Navigation to the creek mouth of Scranton Creek is easy, even at night – just steer for the radio tower. When you reach red Pungo River Channel Light “18”, curve slightly north until you are past the charted 4 foot soundings off Broad Creek Point, then turn south and follow the channel into Scranton Creek. The channel is unmarked, stay near the middle of the creek & watch your depth sounder. There is good depth and protection on the creek but do NOT go in to where the submerged pilings are shown on the chart. Exploring in the dinghy later I found several pilings that were just slightly below the water level. Otherwise this is a great anchorage, with good scenery. There was some slight noise from the road at the head of the creek, which Google Maps told me was US-264.

Photograph by David Swanson

Saturday morning brought a forecast of thunderstorms. After coffee I briefly explored the area in my dinghy Woodstock. There was no sign of the sunken fishing vessel that Google Maps showed by the US-264 bridge, but there was a semi-sunken sailboat on an offshoot of the creek, and a lot of submerged pilings.

I raised anchor at 9:15 am and motored toward Belhaven with a thunderstorm hard on my heels. Discretion being the better part of valor, I high-tailed it straight into Belhaven and tied up at Belhaven Marina, just a block off US-264. This is one of my favorite marinas and Greg the dock master is always friendly and helpful. This is usually a fairly protected spot but the south wind made it rather rolly and wave after wave of thunderstorms blew over us. I had a milkshake for lunch at Cloud 9 Creamery (highly recommended) and dinner at the Tavern at Jack’s Neck (pretty good pizza). Later that night we were hammered by a couple thunderstorms and once again the dinghy was flooded.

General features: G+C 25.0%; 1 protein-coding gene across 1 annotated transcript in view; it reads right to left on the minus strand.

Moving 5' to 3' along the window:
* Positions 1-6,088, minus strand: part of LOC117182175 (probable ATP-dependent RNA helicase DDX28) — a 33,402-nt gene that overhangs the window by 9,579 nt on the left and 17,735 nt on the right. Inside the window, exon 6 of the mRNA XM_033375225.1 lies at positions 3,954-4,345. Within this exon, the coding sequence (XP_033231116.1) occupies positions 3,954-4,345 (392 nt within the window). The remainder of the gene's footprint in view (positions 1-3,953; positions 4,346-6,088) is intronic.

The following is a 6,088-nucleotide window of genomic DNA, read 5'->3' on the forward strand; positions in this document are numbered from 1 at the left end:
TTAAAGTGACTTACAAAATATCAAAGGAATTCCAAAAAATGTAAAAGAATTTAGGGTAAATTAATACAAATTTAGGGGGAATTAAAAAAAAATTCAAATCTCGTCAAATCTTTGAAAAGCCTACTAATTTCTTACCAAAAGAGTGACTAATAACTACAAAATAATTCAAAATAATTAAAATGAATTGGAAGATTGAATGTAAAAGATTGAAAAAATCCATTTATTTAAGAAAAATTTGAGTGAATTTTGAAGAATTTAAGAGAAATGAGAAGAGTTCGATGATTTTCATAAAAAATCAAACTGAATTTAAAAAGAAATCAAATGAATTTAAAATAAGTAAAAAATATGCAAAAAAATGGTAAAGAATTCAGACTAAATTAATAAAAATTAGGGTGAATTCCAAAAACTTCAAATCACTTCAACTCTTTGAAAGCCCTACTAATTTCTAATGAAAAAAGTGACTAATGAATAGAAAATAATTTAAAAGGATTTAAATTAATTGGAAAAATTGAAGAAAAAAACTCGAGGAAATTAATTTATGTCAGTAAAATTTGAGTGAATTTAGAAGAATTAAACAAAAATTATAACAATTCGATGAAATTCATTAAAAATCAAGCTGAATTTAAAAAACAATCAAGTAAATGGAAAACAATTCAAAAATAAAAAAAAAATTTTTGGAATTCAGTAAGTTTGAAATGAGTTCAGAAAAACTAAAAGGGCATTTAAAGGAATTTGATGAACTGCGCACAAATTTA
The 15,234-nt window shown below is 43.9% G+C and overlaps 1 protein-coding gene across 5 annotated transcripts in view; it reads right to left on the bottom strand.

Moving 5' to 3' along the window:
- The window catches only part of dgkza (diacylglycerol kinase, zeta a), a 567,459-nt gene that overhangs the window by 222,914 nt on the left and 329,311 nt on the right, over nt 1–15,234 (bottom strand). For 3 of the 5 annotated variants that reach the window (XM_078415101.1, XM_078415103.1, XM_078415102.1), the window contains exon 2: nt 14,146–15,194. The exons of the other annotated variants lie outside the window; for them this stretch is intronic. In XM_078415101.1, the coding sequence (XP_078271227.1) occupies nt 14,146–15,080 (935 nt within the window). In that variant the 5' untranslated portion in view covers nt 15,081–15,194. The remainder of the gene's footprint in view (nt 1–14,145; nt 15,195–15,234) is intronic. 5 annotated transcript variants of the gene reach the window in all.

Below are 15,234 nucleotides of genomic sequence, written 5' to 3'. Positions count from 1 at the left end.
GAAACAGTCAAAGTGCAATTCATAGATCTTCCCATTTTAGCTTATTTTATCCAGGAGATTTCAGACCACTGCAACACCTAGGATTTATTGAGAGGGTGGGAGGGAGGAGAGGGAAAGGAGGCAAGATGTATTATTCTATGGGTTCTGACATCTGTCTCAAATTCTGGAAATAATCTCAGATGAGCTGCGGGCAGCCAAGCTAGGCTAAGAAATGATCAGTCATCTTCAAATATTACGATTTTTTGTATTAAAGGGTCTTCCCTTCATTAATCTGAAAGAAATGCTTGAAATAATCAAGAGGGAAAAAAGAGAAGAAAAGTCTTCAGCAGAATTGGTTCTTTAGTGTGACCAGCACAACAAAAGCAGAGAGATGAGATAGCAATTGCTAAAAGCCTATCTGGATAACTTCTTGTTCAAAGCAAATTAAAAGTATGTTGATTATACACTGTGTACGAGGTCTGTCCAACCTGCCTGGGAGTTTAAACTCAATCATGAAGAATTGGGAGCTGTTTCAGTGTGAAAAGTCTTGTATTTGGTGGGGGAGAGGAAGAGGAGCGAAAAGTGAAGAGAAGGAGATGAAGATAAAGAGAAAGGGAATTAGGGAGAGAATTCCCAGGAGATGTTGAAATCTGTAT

Photograph by David Swanson

I slept in Sunday as it was spitting rain in the morning, them left the dock at 11:00 am. Wind was very light SW and the sky was overcast. We headed east up the Pungo River again under power, anchoring on the Upper Pungo (past where the Alligator River-Pungo River Canal entrance is) at 2:30 pm. This was another really good anchorage, with scattered light development on the northern shore and marsh and woods on the southern shore, The river curves around enough that you can find a spot with good protection from any wind. It is navigable almost all the way up to US-264. I napped and explored in the dinghy as I had not been up this arm of the Pungo before. That night I sat in the cockpit in a cloud of "Deep Wood Off" and watched the stars, lightning from a thunderstorm way off over the Outer Banks, and even saw a string of Starlink satellites fly by.